Memory… How Does It Work?

Mason Mitchell and Ryan Lofton

Ever wonder how memory works? Everyone uses their memory functions everyday, even if they seem to be doing nothing. Memory is a confusing process. Your brain uses many parts to remember. There are 4 main parts of the brain that are used to store memories. The Prefrontal Cortex holds mostly planning memories, daily tasks, behaviors, and manners.  The second part that is used to store memories is the Amygdala. The Amygdala holds bad memories, including fear, anger, and aggression. The Hippocampus is another part of your brain that stores memories. The Hippocampus stores new information. The main and most important info. The last part is the Cerebellum. The Cerebellum is the part that contains muscle memory, posture, balance, speech, and coordination.  These parts are vital to memory. Without this, you wouldn’t be able to do simple things like breathe, talk, or stand.

   Your brain doesn’t only process new information. It also gets rid of old information. Your brain only processes the important information it encounters. If you lose your homework, your brain only remembers that you lost your homework, because it’s the main problem, but not always where you left it. Wouldn’t it be amazing to be able to search the brain like Google, to find and remember a memory? Unfortunately, that isn’t how the brain works.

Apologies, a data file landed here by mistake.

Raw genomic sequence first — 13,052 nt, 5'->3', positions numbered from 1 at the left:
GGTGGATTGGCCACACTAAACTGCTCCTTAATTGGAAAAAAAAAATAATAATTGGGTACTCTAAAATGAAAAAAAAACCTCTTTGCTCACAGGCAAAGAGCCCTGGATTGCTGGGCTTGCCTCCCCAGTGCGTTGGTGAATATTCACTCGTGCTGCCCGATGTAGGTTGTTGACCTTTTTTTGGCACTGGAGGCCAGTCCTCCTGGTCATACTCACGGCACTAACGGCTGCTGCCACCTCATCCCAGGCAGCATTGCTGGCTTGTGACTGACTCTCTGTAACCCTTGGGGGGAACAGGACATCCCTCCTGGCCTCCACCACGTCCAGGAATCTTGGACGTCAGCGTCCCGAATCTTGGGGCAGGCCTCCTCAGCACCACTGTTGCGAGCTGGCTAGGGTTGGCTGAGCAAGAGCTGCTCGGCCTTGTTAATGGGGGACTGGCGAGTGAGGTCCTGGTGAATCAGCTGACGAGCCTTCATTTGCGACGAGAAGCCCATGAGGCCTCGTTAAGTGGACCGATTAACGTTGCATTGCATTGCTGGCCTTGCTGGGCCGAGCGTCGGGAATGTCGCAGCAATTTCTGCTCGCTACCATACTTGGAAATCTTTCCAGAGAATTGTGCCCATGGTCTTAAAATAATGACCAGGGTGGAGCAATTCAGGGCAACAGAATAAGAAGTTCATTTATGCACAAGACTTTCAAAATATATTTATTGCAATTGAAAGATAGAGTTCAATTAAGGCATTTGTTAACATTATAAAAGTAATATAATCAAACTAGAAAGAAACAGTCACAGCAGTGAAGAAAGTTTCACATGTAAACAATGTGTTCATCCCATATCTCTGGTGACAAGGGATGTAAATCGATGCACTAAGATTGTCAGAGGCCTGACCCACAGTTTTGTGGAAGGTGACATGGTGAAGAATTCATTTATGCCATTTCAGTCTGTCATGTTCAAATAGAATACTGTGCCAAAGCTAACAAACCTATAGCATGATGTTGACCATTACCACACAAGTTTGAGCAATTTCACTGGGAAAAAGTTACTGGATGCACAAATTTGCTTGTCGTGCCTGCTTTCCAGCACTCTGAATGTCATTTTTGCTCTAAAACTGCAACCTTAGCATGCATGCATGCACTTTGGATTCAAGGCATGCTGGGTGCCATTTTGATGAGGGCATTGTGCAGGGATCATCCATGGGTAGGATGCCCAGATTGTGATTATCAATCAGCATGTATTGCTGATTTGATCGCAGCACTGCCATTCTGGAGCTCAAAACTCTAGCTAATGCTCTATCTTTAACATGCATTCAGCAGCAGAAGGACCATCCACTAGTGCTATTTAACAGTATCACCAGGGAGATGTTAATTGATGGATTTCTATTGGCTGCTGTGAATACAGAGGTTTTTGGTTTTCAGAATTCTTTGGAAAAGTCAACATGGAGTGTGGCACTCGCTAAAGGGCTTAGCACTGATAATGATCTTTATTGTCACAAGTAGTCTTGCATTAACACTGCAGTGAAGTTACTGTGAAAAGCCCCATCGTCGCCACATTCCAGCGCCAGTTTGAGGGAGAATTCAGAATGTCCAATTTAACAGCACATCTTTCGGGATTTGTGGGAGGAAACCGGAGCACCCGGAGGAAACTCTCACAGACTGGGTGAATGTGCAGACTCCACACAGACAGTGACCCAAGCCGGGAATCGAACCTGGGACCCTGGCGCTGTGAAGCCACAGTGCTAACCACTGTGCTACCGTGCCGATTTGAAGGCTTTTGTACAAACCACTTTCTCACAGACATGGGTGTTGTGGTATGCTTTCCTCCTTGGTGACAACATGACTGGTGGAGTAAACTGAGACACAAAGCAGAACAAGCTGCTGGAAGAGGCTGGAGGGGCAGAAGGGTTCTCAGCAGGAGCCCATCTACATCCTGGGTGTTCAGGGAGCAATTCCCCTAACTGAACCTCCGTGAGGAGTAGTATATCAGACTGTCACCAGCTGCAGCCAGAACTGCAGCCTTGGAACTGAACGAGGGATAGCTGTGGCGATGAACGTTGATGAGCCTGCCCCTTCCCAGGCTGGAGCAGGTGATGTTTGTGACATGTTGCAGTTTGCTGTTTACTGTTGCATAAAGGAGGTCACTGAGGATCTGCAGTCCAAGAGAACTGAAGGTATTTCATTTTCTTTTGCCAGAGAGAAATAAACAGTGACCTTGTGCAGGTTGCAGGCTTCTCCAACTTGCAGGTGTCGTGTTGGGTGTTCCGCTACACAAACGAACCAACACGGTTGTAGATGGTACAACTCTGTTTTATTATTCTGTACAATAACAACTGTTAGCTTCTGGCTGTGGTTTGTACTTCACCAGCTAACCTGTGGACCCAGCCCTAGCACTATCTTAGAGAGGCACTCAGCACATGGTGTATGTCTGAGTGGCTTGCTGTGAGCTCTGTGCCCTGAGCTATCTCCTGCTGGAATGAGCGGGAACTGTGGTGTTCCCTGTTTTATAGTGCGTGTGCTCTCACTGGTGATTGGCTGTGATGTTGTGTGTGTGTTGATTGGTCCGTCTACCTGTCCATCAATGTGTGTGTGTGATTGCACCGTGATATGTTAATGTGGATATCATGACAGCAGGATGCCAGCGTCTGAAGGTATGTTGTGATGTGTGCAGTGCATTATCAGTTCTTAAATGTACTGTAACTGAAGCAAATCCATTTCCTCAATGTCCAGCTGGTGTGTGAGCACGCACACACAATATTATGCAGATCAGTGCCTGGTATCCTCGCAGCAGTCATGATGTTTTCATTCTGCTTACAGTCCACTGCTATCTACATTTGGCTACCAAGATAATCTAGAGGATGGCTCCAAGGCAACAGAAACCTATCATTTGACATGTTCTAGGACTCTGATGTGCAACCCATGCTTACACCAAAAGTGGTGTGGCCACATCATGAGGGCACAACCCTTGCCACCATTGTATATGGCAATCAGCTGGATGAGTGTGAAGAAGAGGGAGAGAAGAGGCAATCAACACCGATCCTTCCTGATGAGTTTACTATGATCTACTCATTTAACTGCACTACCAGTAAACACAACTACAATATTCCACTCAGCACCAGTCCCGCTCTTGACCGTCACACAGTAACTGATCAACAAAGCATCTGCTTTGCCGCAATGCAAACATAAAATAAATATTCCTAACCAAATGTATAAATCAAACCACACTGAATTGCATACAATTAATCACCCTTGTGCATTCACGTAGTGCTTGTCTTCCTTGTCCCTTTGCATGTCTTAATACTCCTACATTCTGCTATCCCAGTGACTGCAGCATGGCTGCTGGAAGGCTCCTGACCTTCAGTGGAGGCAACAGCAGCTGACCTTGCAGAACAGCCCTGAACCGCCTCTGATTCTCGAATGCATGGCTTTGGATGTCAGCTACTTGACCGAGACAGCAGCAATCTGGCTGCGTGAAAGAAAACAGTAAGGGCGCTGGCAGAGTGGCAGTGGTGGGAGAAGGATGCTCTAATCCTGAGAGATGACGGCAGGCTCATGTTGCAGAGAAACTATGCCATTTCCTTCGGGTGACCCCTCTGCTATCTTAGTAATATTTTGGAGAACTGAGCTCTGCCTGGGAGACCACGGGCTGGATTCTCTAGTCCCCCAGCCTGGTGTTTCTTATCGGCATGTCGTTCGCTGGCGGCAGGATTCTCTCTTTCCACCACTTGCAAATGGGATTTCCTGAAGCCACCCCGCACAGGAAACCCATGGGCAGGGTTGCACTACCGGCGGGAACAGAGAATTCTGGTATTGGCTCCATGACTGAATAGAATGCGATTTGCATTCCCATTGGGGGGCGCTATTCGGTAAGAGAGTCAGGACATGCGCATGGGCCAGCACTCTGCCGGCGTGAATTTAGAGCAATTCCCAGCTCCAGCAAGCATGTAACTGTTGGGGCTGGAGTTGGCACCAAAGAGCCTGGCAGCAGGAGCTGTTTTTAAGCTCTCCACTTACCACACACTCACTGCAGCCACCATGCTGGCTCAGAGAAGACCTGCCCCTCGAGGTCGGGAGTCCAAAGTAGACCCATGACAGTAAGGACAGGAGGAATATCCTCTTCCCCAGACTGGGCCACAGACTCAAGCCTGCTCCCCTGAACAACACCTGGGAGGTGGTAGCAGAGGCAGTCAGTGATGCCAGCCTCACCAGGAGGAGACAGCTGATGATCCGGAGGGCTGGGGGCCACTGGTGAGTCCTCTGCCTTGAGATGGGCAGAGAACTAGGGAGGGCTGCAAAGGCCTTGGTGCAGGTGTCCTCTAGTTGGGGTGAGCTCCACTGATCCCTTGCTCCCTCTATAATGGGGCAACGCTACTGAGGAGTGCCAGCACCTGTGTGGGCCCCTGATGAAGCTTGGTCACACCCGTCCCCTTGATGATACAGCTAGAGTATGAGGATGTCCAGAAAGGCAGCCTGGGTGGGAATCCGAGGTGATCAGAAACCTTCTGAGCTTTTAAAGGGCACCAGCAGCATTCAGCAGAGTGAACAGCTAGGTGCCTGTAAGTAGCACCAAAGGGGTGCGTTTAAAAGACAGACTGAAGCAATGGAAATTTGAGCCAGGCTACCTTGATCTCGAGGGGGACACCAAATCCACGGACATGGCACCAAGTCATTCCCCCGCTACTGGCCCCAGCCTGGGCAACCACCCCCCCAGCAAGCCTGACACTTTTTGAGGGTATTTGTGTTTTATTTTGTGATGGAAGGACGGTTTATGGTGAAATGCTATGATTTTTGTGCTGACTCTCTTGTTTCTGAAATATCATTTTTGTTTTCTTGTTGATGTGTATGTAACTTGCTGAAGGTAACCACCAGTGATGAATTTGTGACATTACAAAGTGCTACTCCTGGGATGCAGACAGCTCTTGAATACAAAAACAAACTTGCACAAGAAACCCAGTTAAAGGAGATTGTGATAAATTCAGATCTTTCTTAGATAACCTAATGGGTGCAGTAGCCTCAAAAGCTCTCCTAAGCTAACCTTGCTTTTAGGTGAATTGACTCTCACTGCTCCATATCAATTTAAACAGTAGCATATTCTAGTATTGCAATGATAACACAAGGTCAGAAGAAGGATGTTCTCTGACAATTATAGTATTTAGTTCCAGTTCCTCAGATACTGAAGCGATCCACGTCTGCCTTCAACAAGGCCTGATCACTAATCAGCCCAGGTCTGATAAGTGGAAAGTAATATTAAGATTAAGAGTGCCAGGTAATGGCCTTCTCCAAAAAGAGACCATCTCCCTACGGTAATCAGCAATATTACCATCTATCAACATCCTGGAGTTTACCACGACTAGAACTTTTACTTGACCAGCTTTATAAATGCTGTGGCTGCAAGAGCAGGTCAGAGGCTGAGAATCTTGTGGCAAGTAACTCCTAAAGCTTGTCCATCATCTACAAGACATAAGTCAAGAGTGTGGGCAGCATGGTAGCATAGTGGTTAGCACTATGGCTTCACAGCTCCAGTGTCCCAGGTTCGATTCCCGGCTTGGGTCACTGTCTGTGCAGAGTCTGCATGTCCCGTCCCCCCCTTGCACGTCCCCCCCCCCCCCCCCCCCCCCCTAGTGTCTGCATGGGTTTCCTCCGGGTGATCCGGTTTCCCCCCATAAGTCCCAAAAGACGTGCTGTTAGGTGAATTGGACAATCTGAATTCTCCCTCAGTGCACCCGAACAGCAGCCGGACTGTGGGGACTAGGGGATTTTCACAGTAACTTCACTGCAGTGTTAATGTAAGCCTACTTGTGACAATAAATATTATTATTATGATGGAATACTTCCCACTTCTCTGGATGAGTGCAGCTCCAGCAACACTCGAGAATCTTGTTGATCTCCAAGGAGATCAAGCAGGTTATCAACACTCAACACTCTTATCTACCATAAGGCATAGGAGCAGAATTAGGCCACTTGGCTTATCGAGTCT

Another interesting brain phenomenon is deja vu, which is when something that is happening sparks a past memory. The literal meaning of deja vu is 

‘already seen’ in French. For instance, you may have a favorite ice cream shop. Let’s say you’re getting chocolate chip cookie dough, and it reminds you of another time you went to that ice cream shop. This would be an example of deja vu. 


     Although your brain remembers well, it has to process too. Your brain processes about 100,000 pieces of information per day, and every five words takes about 6.5 milliseconds to process. So next time you think, “Why can’t I remember things?!”, don’t forget that your brain is hard at work every millisecond to keep you at peak performance everyday. Give your brain a break!


Works Cited

Learning, Lumen. “Introduction to Psychology.” Lumen,